The best things in life are nearest: breath in your nostrils, light in your eyes, flowers at your feet, duties at your hand, the path of right just before you. Then do not grasp at the stars, but do life's plain, common work as it comes, certain that.
To look back upon the past year, and see how little we have striven and to what small purpose: and how often we have been cowardly and hung back, or temerarious and rushed unwisely in; and how every day and all day long we have transgressed the law of kindness;-it may seem a paradox, but in the bitterness of these discoveries, a certain consolation resides. Life is not designed to minister to a man's vanity. He goes upon his long business most of the time with a hanging head, and all the time like a blind child. Full of rewards and pleasures as it is-so that to see the day break or the moon rise, or to meet a friend, or to hear the dinner-call when he is hungry, fills him with surprising joys-this world is yet for him no abiding city. Friendships fall through, health fails, weariness assails him; year after year, he must thumb the hardly varying record of his own weakness and folly. It is a friendly process of detachment. When the time comes that he should go, there need be few illusions left about himself. Here lies one who meant well, tried a little, failed much:-surely that may be his epitaph, of which he need not be ashamed.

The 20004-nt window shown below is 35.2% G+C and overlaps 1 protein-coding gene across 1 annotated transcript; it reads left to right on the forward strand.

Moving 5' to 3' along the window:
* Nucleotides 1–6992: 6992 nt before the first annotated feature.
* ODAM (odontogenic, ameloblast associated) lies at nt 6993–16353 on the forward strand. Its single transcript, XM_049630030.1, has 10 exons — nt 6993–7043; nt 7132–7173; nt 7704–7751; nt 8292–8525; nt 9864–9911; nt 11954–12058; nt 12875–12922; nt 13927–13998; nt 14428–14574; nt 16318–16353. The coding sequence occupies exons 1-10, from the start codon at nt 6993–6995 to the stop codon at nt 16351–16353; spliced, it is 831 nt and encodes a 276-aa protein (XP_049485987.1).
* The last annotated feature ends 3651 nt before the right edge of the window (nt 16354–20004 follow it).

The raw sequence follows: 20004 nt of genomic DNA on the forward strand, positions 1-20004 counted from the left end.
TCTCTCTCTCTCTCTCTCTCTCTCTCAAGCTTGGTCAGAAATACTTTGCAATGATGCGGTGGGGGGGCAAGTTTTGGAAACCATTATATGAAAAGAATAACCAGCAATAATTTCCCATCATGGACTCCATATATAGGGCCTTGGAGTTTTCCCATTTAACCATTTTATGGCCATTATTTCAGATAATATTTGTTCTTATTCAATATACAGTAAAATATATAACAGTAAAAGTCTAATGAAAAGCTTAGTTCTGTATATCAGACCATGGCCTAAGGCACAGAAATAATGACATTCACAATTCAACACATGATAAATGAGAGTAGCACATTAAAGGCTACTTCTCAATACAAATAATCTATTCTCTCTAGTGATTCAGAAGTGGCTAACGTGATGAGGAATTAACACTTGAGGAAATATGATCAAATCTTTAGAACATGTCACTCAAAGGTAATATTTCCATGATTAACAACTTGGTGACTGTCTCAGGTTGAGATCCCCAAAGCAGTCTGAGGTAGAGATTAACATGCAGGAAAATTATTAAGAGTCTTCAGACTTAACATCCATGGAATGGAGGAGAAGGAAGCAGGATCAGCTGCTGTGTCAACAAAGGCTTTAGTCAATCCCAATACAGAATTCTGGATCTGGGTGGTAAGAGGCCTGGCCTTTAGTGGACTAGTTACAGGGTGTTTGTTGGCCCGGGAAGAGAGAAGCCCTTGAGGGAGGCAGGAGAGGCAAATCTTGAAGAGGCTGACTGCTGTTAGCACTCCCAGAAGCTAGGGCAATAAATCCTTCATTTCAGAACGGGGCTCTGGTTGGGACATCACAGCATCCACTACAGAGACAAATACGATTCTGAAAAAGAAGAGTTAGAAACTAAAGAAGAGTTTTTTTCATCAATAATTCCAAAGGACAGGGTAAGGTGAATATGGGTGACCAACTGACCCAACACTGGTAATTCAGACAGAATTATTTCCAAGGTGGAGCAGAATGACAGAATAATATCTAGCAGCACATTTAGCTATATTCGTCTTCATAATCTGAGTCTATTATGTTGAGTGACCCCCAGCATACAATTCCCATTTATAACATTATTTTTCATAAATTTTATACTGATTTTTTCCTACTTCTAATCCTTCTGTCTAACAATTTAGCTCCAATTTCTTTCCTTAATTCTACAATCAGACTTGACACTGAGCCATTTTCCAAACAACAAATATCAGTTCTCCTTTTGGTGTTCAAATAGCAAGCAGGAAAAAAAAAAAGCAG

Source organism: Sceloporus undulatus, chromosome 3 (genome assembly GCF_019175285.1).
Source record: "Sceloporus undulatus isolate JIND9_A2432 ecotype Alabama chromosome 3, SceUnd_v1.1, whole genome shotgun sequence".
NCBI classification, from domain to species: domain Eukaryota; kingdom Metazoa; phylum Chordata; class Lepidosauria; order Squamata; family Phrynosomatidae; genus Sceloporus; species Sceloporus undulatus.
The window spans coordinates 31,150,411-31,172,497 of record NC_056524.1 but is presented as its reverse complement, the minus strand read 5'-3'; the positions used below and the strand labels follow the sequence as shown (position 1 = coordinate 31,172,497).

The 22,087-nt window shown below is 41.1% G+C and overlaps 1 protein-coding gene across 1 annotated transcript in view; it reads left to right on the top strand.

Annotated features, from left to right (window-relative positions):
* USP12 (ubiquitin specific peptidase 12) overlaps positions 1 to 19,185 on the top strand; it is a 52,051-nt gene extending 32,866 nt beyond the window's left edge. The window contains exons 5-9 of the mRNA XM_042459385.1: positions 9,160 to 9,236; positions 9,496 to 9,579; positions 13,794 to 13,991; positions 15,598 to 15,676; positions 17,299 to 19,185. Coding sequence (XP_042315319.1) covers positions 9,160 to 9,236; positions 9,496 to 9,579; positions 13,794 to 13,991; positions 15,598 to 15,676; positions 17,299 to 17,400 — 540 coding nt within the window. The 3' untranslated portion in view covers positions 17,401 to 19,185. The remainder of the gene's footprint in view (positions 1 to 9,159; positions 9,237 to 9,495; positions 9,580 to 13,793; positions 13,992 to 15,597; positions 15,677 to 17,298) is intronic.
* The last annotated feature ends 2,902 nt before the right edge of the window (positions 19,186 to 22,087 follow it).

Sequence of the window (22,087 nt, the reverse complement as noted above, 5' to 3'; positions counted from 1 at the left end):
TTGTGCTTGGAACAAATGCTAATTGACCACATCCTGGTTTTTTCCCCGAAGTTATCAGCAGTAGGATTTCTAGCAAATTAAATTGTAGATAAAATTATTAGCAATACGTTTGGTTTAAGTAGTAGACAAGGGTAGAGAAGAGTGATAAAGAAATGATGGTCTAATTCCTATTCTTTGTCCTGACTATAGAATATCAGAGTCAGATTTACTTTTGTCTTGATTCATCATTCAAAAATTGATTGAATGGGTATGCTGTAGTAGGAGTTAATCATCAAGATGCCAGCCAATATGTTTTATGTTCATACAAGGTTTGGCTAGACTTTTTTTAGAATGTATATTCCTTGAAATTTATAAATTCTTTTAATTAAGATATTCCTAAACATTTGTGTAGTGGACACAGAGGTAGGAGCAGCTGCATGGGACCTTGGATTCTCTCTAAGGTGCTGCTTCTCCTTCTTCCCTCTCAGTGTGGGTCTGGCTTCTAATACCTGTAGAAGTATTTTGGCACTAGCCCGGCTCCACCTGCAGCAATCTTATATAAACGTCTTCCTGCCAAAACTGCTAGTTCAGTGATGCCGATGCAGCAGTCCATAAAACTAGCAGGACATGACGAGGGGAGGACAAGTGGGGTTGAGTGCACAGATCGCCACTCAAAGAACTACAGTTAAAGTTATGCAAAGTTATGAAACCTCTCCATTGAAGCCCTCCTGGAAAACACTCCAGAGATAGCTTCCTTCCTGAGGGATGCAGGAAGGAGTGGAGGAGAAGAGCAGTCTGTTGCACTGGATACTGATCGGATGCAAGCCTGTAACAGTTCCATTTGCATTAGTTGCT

[T]he kingdom of heaven is of the childlike, of those who are easy to please, who love and who give pleasure. Mighty men of their hands, the smiters and the builders and the judges, have lived long and done sternly and yet preserved this lovely character; and among our carpet interests and twopenny concerns, the shame were indelible if we should lose it. Gentleness and cheerfulness, these come before all morality; they are the perfect duties.
There is indeed one element in human destiny that not blindness itself can controvert: whatever else we are intended to do, we are not intended to succeed; failure is the fate allotted. It is so in every art and study; it is so above all in the continent art of living well.
Robert Louis Stevenson (1850 - 1894)
Source: A Christmas Sermon by Robert Louis Stevenson
...even I ... if I had sat down to think, instead of raging at my fate, must have soon guessed the secret, and got free...I have seen wicked men and fools, a great many of both; and I believe they both get paid in the end; but the fools first.